Lambrusco is back on the menu

Naff Seventies corner-shop staple is this year's Aperol Spritz
A new Russian revolution: Cracks start to appear in Putin’s Kremlin power bloc

A new Russian revolution

Cracks start to appear in Putin’s Kremlin power bloc
Eugene de Kock: Apartheid’s sadistic killer that his country cannot forgive

Apartheid’s sadistic killer that his country cannot forgive

The debate rages in South Africa over whether Eugene de Kock should ever be released from jail
Standing my ground: If sitting is bad for your health, what happens when you stay on your feet for a whole month?

Standing my ground

If sitting is bad for your health, what happens when you stay on your feet for a whole month?
Commonwealth Games 2014: Dai Greene prays for chance to rebuild after injury agony

Greene prays for chance to rebuild after injury agony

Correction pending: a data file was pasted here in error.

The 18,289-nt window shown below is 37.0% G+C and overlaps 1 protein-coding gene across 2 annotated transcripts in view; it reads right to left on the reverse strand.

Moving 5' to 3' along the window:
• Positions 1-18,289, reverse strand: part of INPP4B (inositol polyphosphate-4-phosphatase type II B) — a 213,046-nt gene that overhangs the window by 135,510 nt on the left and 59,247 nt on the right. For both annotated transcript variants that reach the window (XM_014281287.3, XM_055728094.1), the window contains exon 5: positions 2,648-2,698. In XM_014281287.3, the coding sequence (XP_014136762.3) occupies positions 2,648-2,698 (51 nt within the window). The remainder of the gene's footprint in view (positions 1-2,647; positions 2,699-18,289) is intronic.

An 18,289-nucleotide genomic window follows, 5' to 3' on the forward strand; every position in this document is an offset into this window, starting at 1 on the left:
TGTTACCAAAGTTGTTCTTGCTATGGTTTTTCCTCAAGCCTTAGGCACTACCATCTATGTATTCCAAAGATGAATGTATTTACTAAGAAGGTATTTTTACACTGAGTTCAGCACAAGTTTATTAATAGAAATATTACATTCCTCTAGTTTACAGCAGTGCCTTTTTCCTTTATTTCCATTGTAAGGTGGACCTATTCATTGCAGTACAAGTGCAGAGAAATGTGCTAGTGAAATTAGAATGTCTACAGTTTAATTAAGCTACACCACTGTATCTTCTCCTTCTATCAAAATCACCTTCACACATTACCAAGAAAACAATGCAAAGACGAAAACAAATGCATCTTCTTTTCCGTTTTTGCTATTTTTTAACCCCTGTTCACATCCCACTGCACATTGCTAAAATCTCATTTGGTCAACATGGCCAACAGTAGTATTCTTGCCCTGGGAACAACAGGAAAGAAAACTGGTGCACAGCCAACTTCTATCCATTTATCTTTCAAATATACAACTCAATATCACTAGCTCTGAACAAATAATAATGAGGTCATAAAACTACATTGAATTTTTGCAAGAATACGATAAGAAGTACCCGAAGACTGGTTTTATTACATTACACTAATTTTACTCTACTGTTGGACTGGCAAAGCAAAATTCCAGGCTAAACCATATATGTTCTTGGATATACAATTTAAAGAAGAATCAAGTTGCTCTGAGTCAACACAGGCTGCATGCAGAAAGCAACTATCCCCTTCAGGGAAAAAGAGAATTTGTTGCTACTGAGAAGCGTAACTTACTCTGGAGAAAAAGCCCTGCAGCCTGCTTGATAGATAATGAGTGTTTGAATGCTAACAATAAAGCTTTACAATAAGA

Welsh hurdler was World, European and Commonwealth champion, but then the injuries crept in
Israel-Gaza conflict: Secret report helps Israelis to hide facts

Patrick Cockburn: Secret report helps Israel to hide facts

The slickness of Israel's spokesmen is rooted in directions set down by pollster Frank Luntz
The man who dared to go on holiday

The man who dared to go on holiday

New York's mayor has taken a vacation - in a nation that has still to enforce paid leave, it caused quite a stir, reports Rupert Cornwell
Best comedians: How the professionals go about their funny business, from Sarah Millican to Marcus Brigstocke

Best comedians: How the professionals go about their funny business

For all those wanting to know how stand-ups keep standing, here are some of the best moments